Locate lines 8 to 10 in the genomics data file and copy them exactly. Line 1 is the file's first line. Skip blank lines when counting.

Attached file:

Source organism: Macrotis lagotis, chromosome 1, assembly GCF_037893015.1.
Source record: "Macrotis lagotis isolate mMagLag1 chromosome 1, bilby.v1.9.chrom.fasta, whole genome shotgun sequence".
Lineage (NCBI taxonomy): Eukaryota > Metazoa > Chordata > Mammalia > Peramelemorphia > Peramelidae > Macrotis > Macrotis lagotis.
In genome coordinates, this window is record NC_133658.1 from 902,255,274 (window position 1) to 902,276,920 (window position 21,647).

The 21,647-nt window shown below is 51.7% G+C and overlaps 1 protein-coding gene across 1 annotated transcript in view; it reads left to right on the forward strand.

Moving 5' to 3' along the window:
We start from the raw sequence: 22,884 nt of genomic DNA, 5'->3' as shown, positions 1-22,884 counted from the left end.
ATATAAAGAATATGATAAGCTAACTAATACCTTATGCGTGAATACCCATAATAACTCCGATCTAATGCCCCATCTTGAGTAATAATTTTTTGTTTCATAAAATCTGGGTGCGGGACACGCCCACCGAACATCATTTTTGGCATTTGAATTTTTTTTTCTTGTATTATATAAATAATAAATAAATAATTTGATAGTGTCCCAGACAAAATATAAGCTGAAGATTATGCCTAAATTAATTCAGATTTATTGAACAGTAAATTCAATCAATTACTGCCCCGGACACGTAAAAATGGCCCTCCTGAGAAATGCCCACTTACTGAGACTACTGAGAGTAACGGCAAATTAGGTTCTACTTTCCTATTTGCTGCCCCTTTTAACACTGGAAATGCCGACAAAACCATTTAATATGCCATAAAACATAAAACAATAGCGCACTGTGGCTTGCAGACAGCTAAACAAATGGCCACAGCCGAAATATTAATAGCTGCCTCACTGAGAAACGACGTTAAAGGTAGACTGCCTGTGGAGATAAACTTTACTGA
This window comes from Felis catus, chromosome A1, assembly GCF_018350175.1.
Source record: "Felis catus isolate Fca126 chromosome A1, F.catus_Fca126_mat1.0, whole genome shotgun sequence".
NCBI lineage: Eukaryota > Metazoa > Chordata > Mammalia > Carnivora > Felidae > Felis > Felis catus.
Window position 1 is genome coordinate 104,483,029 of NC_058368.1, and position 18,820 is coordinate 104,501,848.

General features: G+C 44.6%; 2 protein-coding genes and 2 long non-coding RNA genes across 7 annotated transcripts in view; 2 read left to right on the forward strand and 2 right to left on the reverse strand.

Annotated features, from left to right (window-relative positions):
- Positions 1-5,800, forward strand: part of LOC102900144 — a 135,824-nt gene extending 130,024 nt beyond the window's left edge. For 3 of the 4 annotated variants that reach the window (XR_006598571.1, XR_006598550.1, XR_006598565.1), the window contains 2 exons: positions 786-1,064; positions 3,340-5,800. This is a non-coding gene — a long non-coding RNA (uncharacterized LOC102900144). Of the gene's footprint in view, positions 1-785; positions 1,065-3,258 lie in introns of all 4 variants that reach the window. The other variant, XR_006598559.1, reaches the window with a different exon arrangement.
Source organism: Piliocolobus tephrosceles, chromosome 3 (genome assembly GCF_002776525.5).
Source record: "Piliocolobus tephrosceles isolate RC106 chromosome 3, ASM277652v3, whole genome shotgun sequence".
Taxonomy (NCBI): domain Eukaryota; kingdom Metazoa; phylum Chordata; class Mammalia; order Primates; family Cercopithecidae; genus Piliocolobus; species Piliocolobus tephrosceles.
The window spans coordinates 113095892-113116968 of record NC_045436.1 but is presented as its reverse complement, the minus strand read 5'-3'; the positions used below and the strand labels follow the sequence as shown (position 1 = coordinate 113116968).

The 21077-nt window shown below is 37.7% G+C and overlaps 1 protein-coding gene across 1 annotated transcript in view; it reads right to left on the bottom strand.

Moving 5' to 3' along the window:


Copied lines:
ATATAAAGAATATGATAAGCTAACTAATACCTTATGCGTGAATACCCATAATAACTCCGATCTAATGCCCCATCTTGAGTAATAATTTTTTGTTTCATAAAATCTGGGTGCGGGACACGCCCACCGAACATCATTTTTGGCATTTGAATTTTTTTTTCTTGTATTATATAAATAATAAATAAATAATTTGATAGTGTCCCAGACAAAATATAAGCTGAAGATTATGCCTAAATTAATTCAGATTTATTGAACAGTAAATTCAATCAATTACTGCCCCGGACACGTAAAAATGGCCCTCCTGAGAAATGCCCACTTACTGAGACTACTGAGAGTAACGGCAAATTAGGTTCTACTTTCCTATTTGCTGCCCCTTTTAACACTGGAAATGCCGACAAAACCATTTAATATGCCATAAAACATAAAACAATAGCGCACTGTGGCTTGCAGACAGCTAAACAAATGGCCACAGCCGAAATATTAATAGCTGCCTCACTGAGAAACGACGTTAAAGGTAGACTGCCTGTGGAGATAAACTTTACTGA
This window comes from Felis catus, chromosome A1, assembly GCF_018350175.1.
Source record: "Felis catus isolate Fca126 chromosome A1, F.catus_Fca126_mat1.0, whole genome shotgun sequence".